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Australia's ageing theological workforce

  • 03 October 2007
The last five years have witnessed significant challenges to the Catholic theological education sector as it has had to adjust to an increasingly regulated higher education environment. However, the next five years will place increasing strain on the sector as it struggles to find properly trained personnel to fill the depleted ranks of theologians and biblical scholars.

Some 20 years ago the major suppliers of a Catholic theological education were theological colleges which functioned as seminaries (or at least provided theological education for seminarians) with lay people a happy addition to the student body. Many of these colleges were part of ecumenical theological consortia which provided structures for the accreditation of awards. In this way students would receive state-recognised degrees, initially at bachelors level but eventually leading to research masters and doctorates. These theological consortia have been a major ecumenical achievement, bringing together diverse ecclesial traditions into a common theological venture.

In those days the forms of state accreditation focused on the maintenance of proper academic standards. The regular rounds of accreditation and reaccreditation of awards would consider academic standards and the qualifications of teaching staff. These were rigorous but non-intrusive processes which attended to the basics but left the colleges to work out much of the details for themselves.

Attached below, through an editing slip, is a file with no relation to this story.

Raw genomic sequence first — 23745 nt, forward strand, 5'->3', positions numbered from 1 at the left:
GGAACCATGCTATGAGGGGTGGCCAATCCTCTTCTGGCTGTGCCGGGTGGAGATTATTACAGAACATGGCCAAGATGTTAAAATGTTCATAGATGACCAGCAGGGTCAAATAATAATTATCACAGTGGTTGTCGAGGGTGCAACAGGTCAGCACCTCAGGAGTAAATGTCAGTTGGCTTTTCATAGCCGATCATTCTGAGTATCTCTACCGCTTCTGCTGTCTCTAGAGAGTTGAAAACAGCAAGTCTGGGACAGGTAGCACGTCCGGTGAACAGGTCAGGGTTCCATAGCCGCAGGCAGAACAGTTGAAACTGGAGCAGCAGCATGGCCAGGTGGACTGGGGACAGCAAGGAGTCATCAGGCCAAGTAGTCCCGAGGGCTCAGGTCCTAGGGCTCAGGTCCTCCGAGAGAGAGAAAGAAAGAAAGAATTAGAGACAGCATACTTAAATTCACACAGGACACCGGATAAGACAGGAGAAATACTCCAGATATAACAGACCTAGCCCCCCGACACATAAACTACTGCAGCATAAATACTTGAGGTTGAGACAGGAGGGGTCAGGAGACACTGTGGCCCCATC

This is no longer the case. Federal government moves over the past five years in higher education have led to the development of national protocols which have placed increasing administrative burdens on all theological colleges.

State accreditation processes mirror federal requirements and now focus not just on the qualification of staff and the standards of courses but on governance structures and policies in relation to overseas students, study leave policies for academic staff and so on. Meeting these requirements is an increasing financial burden on a sector which generally runs on the smell of an oily rag. Further, to give students access to Fee-Help, the federal government student loan scheme for higher education, these colleges must also face the cost of an audit by the federal government Australian University's Quality Agency (AUQA).

To face these challenges consortia have had to re-structure their governance, develop multiple policies on every issue the national protocols require and in many cases raise their fees to meet the cost on the added administrative load. Government demands have put enormous strains on the resources of theological education.

While these past five years have provided many challenges